The Power of Language

Altan Ramadan Toffa Leave a Comment

Xavi is a masterclass in the art of passing. Does correct use of language have a part to play in the development of this vital skill?

Language is an extremely powerful tool in bringing out the best in Top Flight Academy footballers.  Used intelligently, language can accelerate the learning process and help a young athlete reach their potential.

Young players need to slow down and focus on the outcome when developing skills.  They need to be aware of what they are doing and why. Language can make all the difference.

Goal-scoring practice is a great example of the subtleties of language.

At Top Flight, instead of “shooting” practice the players focus on “finishing”. At the very top levels of the game, players are finishing with the inside of the foot from within the penalty area.  While there is no doubt that spectacular goals are scored from range with powerful shots, most goals are effectively passed into the back of the opponent’s net by the attacking player.

Instructing a player to “shoot”, “strike it” or “hit it” are all violent, aggressive terms, that serve no purpose other than to raise blood pressure and adrenaline levels. Such terms illicit an undesirable response in the player who then becomes focused on power, not accuracy.  The focus becomes the aggression of kicking the ball as hard as they can, not on the desired outcome, which is to direct the ball into the goal, beyond the reach of the goalkeeper.

Softer language then, plays an important role, particularly for young athletes, in developing desirable learning outcomes. Learning when to make softer or harder contact is essential to take advantage of split second match situations.

Similarly, when instructing a player to pass the football, being told to “guide” or “stroke” the ball to a teammate is descriptive speech that reflects the desired outcome of making a nicely weighted pass to a teammate.  These words take away from the physical action and instead hone the mind on the process and desired outcome.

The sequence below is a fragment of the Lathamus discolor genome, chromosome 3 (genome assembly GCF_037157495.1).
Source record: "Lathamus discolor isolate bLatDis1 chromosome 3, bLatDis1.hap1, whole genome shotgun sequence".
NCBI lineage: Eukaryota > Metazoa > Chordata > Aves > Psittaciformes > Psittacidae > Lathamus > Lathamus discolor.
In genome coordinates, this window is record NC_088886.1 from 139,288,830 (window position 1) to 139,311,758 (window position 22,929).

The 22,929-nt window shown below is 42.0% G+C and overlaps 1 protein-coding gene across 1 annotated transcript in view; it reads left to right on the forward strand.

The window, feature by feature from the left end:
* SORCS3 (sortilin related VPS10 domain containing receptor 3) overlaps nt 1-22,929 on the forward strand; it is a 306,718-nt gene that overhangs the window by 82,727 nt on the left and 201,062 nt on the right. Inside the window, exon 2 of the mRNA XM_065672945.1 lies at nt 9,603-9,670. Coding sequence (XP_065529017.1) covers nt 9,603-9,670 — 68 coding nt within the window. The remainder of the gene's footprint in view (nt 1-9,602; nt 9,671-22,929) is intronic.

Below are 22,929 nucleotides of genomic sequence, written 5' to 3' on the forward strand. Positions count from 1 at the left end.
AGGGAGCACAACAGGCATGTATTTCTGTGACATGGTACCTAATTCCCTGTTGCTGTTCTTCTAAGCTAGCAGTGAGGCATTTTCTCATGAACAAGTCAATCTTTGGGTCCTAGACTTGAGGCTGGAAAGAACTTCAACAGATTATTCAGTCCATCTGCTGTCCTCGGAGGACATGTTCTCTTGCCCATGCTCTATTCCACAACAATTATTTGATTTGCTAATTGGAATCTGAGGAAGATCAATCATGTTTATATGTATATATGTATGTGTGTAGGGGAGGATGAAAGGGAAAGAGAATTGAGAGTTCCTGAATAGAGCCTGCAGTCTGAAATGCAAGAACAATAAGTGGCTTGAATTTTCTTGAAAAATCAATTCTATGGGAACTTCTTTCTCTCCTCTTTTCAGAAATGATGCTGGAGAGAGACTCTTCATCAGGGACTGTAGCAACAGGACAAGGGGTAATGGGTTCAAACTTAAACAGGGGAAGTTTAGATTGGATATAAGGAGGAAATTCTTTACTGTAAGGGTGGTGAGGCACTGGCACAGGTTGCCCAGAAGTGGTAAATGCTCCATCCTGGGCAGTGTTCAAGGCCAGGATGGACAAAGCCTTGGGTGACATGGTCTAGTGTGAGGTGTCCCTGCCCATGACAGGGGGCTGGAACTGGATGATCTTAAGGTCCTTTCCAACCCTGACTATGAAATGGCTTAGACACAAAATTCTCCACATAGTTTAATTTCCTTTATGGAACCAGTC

By doing so, a young player cultivates the ability to make cultured passes that are delivered with accuracy, the correct weight and line, thereby making it easy for his or her teammate to receive. Xavi, newly retired from FC Barcelona, is a wonderful proponent of such passes.

Conversely, being told through junior grades to “hit him” [or her] with a pass develops a one dimensional, single geared player.  Such a player will find it difficult to adjust ball speed when appropriate. This in turn will lead to unnecessary errors and loss of possession.

Simply put, language used to describe a technique has a profound influence on a player’s ability to cultivate and nurture that technique.

Beyond vocabulary, the value of tone and pitch should be considered when using language to create a positive learning environment.

The best teachers are assured and measured when expressing themselves to students.

The football field is no different from the classroom in this respect.  A calm tone and pitch helps the student focus on the task at hand.  It makes little sense for coaches to operate differently to the proven methods of a professional teacher.

While there are times that clear, deliberate direction has to be given with volume to ensure a well run training session, calmness is essential.

At Top Flight Football Academy, language is a cornerstone to the coaching process.

Vocabulary, and how speech is delivered is core to bringing the best development results from the promising young athletes that we work with.  Touch, control and thought are both cultivated and stimulated via the power, and intelligent use of language.

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